The next day, I called my boss and asked for a meeting with the benefits administrator.  I got her contact information and she assured me that there is no problem with the transfer.  She had simply been following up on my claim and told my boss that I might be able to expedite the situation if I contacted my doctor’s office and prodded them about the medical records.  My boss then, without knowing what she was talking about at all, called me and gave me incorrect information and sent me into a complete meltdown about nothing.  It was more than a little frustrating.  I just don’t have the energy to deal with intense feelings like that right now, but thankfully my medical records have been sent in and now all I have left to do is wait for the results.  I just want an answer, I’ll be okay with whatever’s thrown at me.

To finish up, I want to say that Frankie is doing very well.  She’s a little small so far for a French Bulldog, but she’s finally starting to understand where she’s supposed to go to the bathroom and she’s starting to grow into a lovely dog.  My mother and I were getting close to hiring a private trainer for a little while there and I know I frustrated the hell out of my old friend Deirdre (who is an awesome trainer and dog walker) with my whining, but things are finally starting to work out now.  We’ve been enjoying the nice weather and she loves exploring in her yard.  I finally feel like I’m in control of my own life again and I’m starting to love her the way I wanted to when we first brought her home.

I have chemo this afternoon and will be hunkered down in bed for most of the weekend.  I hope you’re all well and plugging along!

 

 

Let’s read some books!

The chemotherapy-induced neuropathy in my hands has forced me to make a lot of changes. I love cooking and baking, doing arts and crafts, and playing video games, but I haven’t been able to do those things since my first treatment. To keep myself busy, I’ve had to fill my time with some of my older hobbies that I haven’t made as much time for over the past few years.  Mostly, I’ve been reading.

Right now, reading is exactly what I need.  I’ve been avoiding physical books because they’re hard for me to hang on to, but my iPad mini and Kindle are easy on my hands.  Books are also a great value for entertainment media: even if I’ve spent a bit more than what I should on them recently it’s pretty tough to get yourself into financial trouble by buying books, especially since I’m a fairly slow reader.  Even better for my budget right now is the fact that I’m able to borrow free ebooks from the library.  It’s a little tough to wait for the numerous holds on popular titles, but easy and free are worth it.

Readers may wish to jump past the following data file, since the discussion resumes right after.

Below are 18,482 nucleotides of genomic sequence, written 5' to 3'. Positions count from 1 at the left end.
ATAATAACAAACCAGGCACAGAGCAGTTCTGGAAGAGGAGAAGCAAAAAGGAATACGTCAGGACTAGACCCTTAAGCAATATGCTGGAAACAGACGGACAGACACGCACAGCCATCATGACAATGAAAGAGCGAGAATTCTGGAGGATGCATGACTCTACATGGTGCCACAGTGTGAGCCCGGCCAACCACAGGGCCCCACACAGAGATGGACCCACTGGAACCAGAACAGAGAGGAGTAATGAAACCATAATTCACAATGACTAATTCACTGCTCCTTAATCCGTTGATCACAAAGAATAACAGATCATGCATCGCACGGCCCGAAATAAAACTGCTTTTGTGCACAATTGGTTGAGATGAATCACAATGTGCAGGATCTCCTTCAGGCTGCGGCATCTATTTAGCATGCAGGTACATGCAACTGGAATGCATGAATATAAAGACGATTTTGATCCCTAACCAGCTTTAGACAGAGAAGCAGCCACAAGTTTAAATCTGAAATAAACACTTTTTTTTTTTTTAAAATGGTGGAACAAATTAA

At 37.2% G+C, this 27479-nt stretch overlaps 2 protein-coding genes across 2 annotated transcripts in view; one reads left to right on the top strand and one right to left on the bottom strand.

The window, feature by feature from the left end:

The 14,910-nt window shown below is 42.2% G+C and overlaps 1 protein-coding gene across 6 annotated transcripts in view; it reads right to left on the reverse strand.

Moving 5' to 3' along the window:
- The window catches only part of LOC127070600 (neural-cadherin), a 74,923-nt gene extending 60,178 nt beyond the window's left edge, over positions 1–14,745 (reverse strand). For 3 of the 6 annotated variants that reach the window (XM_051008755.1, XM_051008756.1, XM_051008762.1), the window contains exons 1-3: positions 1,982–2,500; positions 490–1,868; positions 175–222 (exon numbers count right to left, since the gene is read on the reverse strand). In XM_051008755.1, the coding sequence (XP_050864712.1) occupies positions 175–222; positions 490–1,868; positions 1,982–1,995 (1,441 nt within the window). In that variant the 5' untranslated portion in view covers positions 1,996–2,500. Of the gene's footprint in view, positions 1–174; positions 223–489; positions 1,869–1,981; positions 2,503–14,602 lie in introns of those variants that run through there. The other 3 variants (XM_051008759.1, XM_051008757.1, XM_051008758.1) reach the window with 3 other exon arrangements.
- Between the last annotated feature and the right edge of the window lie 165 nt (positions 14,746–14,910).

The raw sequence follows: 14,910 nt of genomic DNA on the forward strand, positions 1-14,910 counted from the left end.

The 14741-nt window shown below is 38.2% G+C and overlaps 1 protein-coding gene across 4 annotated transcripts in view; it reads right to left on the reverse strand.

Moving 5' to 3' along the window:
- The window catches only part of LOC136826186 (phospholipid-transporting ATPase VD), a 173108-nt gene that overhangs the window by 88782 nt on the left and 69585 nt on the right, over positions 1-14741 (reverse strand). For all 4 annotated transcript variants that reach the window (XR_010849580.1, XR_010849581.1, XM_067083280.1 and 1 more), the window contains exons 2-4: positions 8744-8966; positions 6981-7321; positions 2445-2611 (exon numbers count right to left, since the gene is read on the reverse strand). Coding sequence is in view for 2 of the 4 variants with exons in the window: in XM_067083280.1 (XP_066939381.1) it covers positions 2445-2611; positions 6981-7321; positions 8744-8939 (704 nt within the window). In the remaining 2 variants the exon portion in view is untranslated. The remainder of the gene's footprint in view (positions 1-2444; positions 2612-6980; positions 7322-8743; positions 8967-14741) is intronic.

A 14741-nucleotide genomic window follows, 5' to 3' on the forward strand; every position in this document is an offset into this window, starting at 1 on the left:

As I said above, I haven’t spent a lot of time reading books over the past few years.  I’m currently on track to read 7 books in April which is, on average, a little more than I’ve read per year since I graduated university.  This has definitely been a source of embarrassment. I’ve always seen myself as a reader and for most of my youth, reading was my main hobby. As I got older, I slowly found myself reading published books for fun less often. I think there were several reasons for this.  Mostly, I struggled with finding my identity as an adult reader. With world of books being so enormous, I had trouble finding well-written, contemporary fiction that suited my taste and I didn’t always enjoy slogging through well-known classics.  I would stick with one or two authors for awhile and then have no idea where to go when I had read all of their work that interested me.

University also took a lot of the fun out of reading.  As a history major I would often have upwards of 600 pages of reading (or more, especially if it was time for term papers) per week. It wasn’t fun, easy reading: so much academic writing is dry and boring and remarkably difficult to slog through, even if the subject matter is interesting. The last thing I wanted to do with my free time was read more, even if reading fiction was more fun than reading academic non-fiction.

After finishing my undergraduate degree, I started my long and strange journey of being intentionally single and trying new things.  I started playing video games. Video games led me down a path toward a lot of new (to me) media, like manga and anime. For a good while, I wanted to immerse myself in those new interests and give myself the time to enjoy them. This didn’t leave me with a lot of room for reading published books (though I did read lots of fanfiction, but that’s another story for another day).  It’s hard for me to admit it, but books just sat on the back burner for awhile.

Being absorbed in reading again has been wonderful, like settling in for a lovely afternoon with an old friend.  The ONTD reading challenge that I decided to participate in has been especially fantastic.  I have the freedom to choose any book that fits each month’s theme, but I’m also forced to try out authors and genres that I normally wouldn’t consider reading on my own.  Best of all, the participants all make loads of recommendations each month, which has helped me make some fun new discoveries!

In some ways, one of my greatest struggles as an adult has been balancing my free time.  There are so many different activities that bring me joy that I often have trouble choosing what I should do on any given day.  I hope that once my condition improves and I return to work that I’ll be able to make room in my life to continue reading.  I won’t have as much time as I do now, but I’ve realized that it’s a hobby I should keep up with.  I certainly have enough recommendations to keep me going for a good long while!